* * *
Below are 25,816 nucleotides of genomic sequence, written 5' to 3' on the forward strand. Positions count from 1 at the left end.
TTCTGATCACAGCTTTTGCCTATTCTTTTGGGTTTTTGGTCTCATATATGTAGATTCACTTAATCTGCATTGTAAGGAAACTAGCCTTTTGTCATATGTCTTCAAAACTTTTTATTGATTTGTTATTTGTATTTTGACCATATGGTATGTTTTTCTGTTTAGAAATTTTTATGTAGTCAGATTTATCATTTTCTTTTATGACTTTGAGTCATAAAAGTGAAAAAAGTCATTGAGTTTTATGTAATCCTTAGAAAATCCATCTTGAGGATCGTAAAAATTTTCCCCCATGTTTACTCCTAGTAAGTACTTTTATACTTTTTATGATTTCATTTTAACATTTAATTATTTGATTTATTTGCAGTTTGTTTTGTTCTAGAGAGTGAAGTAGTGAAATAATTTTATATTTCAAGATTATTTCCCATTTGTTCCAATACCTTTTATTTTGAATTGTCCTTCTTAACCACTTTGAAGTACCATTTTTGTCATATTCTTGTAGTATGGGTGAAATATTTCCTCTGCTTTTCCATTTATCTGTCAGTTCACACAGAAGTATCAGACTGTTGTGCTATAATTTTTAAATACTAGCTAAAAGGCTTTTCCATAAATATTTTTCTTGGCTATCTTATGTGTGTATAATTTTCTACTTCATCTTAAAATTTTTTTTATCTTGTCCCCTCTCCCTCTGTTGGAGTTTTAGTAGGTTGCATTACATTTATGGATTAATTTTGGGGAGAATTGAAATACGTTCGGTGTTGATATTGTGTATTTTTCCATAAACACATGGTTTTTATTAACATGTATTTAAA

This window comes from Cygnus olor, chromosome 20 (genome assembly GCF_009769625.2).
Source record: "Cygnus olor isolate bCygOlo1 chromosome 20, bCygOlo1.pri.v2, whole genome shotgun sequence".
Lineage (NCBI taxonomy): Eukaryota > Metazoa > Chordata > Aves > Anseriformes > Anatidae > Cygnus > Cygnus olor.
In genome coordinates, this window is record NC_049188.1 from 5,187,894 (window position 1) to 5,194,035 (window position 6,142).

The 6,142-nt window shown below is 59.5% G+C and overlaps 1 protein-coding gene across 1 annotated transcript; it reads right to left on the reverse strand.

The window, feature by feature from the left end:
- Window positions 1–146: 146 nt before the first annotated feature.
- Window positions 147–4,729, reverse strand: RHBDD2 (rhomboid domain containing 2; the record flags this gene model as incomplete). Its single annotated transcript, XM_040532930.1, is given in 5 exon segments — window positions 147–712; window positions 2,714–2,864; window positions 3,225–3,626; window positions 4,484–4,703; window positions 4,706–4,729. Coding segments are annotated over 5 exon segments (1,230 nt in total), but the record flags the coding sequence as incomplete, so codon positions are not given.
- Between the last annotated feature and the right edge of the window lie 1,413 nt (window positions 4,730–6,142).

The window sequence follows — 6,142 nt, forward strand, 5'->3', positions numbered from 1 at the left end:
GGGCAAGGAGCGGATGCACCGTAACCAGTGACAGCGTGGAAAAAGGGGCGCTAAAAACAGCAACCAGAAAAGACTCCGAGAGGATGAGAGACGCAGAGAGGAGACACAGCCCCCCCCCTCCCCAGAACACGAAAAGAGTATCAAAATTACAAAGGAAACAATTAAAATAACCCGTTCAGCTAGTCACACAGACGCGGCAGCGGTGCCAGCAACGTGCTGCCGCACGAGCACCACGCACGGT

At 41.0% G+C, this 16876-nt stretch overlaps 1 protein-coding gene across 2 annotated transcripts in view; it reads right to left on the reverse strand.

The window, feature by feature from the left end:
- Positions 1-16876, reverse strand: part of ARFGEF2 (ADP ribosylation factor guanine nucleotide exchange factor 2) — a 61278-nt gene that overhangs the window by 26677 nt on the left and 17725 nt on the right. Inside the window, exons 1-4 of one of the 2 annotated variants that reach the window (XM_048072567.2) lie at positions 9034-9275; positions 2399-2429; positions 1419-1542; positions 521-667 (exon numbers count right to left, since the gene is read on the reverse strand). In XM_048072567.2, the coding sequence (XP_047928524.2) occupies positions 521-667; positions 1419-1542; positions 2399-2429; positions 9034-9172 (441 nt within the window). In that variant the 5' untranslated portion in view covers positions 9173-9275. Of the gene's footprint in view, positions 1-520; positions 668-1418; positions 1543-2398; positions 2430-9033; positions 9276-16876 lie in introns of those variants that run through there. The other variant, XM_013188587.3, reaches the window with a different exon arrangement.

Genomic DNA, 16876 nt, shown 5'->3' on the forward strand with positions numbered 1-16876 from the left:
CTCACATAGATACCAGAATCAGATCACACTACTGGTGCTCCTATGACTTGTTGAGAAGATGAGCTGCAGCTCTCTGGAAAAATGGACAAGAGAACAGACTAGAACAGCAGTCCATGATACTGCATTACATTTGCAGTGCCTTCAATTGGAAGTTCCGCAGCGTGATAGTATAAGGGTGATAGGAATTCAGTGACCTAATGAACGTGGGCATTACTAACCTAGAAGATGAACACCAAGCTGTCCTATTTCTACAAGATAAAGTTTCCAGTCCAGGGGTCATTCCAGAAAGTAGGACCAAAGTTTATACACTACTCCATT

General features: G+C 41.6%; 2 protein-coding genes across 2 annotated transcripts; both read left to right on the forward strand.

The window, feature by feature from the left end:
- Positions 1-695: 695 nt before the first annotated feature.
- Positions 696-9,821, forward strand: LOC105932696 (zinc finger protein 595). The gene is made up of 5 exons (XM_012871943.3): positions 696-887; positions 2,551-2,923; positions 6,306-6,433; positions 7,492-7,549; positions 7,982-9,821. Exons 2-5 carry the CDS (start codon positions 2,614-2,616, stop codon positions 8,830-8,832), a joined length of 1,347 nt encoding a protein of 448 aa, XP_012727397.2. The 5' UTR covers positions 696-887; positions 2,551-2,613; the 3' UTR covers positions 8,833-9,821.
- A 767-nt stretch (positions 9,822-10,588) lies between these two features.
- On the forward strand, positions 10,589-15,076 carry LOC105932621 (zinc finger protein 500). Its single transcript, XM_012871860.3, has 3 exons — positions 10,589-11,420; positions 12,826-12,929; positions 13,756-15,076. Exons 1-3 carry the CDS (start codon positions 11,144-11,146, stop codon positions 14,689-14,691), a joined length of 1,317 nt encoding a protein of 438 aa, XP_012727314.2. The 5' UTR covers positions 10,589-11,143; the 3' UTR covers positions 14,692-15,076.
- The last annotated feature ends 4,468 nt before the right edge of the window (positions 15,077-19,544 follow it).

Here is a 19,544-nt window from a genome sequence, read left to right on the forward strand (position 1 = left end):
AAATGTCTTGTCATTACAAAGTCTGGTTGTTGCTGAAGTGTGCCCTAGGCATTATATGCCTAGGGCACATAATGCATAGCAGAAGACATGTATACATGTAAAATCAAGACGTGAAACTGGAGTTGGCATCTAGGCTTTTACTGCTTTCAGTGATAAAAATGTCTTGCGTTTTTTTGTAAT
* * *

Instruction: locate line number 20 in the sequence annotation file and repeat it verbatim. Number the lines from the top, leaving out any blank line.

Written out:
The window, feature by feature from the left end: